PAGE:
Friday, August 22, 2008

Market Could Do With Wing Tai Plainspeak

Source : The Business Times, August 22, 2008

WHEN Wing Tai Holdings holds its fourth-quarter and full-year results briefing next Tuesday, it will be the last of the major Singapore-listed property groups to announce results for the period ended June 30, 2008. Net earnings are expected to be lower than the $382 million record performance for the preceding year. But the wait may still be worth it, if the Cheng brothers who helm the group once again give a candid assessment of the state of the Singapore property market.

The duo has made some of the frankest pronouncements on market prospects. Last August, during the early days of the US sub-prime mortgage crisis, Wing Tai chairman Cheng Wai Keung was probably the first major developer to say publicly that sub-prime woes had slowed property transactions across the entire market in Singapore.

He said: 'Yes, temporarily, it has affected some of the take-up rates. But it is actually not a bad thing. The market needs a bit of consolidation. High-end home prices have gone up 100 per cent within the last 6-9 months. It's just not sustainable. But if sub-prime settles within a reasonable period, I believe there is still room to grow in the property market. We're not at the end of the property cycle.

'On the other hand, if sub-prime or the credit market continues to be in turmoil and it affects confidence in general, then, of course, it will be a completely different scenario,' he had added.

That was in August last year. By February this year, when the sub-prime crisis and its bite on the local property market had worsened, some developers here were still singing a positive tune, hoping the sub-prime gloom would blow away after mid-year.


But Wing Tai deputy chairman Edmund Cheng told BT at the time that it may not be realistic to expect sub-prime problems to fade away by mid-year. 'They are likely to linger beyond this year, as the exposure has extended to many other areas, and it may still take some time for the full extent of exposure to be discovered,' he said.

Now, with the official forecast for Singapore's GDP growth this year trimmed and all-round warnings for tougher times ahead, the market will hopefully once again be able to count on the Cheng brothers to deliver an honest verdict for the property market - and perhaps even offer some advice for property investors caught in the turbulence.

After all, Wing Tai itself has been through tough times. It was one of the worst-hit developers during the Asian financial crisis. It chalked up huge losses and was strained by a pile of debt.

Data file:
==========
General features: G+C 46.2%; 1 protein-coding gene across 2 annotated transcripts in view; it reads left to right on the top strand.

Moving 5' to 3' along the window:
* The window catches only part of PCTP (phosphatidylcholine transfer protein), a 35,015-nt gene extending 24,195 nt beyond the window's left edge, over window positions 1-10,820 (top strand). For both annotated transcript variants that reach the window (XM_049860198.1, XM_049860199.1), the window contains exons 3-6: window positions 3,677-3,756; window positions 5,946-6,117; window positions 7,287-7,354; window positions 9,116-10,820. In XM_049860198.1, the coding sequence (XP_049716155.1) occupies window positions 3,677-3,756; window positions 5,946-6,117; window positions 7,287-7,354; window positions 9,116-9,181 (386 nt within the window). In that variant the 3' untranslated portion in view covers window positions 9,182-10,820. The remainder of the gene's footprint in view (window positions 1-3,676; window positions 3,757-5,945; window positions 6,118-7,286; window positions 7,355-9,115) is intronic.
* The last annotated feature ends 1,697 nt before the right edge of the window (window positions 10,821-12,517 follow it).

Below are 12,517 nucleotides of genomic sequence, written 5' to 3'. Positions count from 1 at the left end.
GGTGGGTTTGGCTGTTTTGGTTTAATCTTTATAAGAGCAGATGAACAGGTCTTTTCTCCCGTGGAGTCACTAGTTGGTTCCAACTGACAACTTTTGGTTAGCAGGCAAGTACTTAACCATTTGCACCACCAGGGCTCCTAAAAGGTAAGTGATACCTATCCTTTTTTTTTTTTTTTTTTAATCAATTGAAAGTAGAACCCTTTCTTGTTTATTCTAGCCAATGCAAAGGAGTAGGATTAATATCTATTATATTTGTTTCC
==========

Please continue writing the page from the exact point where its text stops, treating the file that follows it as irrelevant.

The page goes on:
It had bought some high-priced residential plots in Singapore in June 1997, on the eve of the Asian crisis. These included a 99-year leasehold residential site at Draycott Park that it purchased at $1,103.60 per square foot per plot ratio (psf ppr) and another plot in the Newton Road area for $611.91 psf ppr. The price of the Draycott plot remained a record for 99-year leasehold prime district residential land for about a decade.

Better shape

Wing Tai had high net gearing ratios (over 1) during the Asian crisis years and again during the more recent property slowdown in 2000-2004. Today, the group is in much better financial shape. As at March 31, 2008, its net gearing ratio was 0.5.

Like all developers, Wing Tai will try to hold off launches given the current weak market sentiment, especially since it has strengthened its financial position from the recent Singapore residential market boom between 2005 and 2007.

But, as Morgan Stanley Research said in a recent report: 'Should the residential market remain subdued for a prolonged period, Wing Tai may have no choice but to stomach lower selling prices to entice buying activity, particularly if the other developers have cut selling prices in their projects.'

The group's existing Singapore residential land bank was by and large acquired at more attractive prices, except for a 40 per cent stake in a 99-year leasehold plot at Alexandra Road bought for $639 psf ppr late last year.

Fortunately for Wing Tai, its other prime district freehold sites like Anderson 18, Ardmore Point, Belle Vue and Newton Meadows were acquired between 2005 and May 2007 at relatively attractive prices of $1,650 psf ppr and $1,369 psf ppr for Anderson 18 and Ardmore Point respectively and about $660 psf ppr for both Belle Vue and Newton Meadows.

If necessary, Wing Tai could take a hit on selling prices for new condos on these sites and should still be able to make a decent profit. Wing Tai seems to have learnt its lessons from the past and, hopefully, history will not repeat itself. As a bonus, the Cheng brothers may again offer probing insights into the local property market next week.

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